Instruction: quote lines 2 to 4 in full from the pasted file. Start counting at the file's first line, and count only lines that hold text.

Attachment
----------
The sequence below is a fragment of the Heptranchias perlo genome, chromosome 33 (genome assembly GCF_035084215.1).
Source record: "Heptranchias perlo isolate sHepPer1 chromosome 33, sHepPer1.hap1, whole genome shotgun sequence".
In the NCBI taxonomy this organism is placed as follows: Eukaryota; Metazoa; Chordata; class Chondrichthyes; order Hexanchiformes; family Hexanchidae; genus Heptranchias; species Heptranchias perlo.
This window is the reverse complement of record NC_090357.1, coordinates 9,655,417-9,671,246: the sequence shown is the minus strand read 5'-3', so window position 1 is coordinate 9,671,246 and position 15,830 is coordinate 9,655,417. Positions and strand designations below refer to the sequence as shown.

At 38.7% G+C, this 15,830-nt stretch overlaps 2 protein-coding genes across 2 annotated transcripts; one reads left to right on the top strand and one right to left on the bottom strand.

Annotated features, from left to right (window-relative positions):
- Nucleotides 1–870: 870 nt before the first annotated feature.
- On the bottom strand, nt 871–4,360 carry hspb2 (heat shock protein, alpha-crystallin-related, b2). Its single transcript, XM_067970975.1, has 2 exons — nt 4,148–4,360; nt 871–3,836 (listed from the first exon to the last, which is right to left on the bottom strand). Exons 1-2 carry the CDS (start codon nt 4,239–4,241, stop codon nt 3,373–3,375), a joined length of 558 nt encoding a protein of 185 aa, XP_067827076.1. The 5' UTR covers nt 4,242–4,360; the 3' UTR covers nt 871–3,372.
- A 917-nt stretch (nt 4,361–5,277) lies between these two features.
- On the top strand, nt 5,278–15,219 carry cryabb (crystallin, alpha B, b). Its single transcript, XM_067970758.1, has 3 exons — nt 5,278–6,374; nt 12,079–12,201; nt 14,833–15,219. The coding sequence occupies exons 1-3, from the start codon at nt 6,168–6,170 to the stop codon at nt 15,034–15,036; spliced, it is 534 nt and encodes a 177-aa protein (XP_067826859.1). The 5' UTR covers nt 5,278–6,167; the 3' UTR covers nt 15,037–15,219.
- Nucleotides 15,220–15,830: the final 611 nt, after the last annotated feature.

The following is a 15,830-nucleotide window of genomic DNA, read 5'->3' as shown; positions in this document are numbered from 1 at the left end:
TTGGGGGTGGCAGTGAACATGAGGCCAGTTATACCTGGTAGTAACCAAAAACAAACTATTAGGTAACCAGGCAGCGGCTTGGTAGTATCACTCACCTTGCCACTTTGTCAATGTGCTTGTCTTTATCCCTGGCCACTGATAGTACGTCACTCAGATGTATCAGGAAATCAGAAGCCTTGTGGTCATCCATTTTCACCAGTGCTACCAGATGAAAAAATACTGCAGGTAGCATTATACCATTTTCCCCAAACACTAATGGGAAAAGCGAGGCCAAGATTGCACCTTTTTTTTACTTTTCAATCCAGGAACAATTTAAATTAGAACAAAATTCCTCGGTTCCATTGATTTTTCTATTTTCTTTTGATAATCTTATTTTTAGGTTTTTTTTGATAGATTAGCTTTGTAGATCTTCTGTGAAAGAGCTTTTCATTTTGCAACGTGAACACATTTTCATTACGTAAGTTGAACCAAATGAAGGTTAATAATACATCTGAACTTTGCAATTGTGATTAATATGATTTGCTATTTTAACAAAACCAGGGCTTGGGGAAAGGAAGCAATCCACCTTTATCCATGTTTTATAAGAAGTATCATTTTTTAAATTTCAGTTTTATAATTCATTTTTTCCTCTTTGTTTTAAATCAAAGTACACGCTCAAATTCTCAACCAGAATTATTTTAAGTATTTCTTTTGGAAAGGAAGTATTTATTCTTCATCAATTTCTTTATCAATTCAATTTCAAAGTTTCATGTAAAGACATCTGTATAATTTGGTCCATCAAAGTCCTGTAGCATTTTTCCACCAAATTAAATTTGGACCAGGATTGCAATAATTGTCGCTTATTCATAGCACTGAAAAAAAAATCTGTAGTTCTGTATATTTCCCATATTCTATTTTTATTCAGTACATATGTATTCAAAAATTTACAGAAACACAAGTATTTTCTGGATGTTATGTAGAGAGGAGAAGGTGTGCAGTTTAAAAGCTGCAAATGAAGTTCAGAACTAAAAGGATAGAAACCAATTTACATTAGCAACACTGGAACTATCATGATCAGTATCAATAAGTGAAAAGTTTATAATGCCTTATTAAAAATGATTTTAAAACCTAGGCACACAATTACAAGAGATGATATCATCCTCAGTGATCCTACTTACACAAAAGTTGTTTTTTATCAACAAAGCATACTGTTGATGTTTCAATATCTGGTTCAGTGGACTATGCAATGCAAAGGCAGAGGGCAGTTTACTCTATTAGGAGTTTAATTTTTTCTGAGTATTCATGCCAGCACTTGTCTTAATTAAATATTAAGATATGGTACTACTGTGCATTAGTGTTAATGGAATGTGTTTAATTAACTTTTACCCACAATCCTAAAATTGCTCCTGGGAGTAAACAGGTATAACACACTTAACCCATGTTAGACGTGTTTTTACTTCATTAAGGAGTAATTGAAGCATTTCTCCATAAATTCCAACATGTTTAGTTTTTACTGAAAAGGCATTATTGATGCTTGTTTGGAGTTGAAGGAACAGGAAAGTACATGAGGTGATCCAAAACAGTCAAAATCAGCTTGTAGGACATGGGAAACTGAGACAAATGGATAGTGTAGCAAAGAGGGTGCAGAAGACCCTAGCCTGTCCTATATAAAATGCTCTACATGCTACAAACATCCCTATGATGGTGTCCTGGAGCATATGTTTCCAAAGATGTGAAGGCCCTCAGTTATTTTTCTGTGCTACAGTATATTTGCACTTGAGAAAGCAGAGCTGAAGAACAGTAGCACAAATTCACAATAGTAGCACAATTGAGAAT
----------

Source record: "Heptranchias perlo isolate sHepPer1 chromosome 33, sHepPer1.hap1, whole genome shotgun sequence".
In the NCBI taxonomy this organism is placed as follows: Eukaryota; Metazoa; Chordata; class Chondrichthyes; order Hexanchiformes; family Hexanchidae; genus Heptranchias; species Heptranchias perlo.
This window is the reverse complement of record NC_090357.1, coordinates 9,655,417-9,671,246: the sequence shown is the minus strand read 5'-3', so window position 1 is coordinate 9,671,246 and position 15,830 is coordinate 9,655,417. Positions and strand designations below refer to the sequence as shown.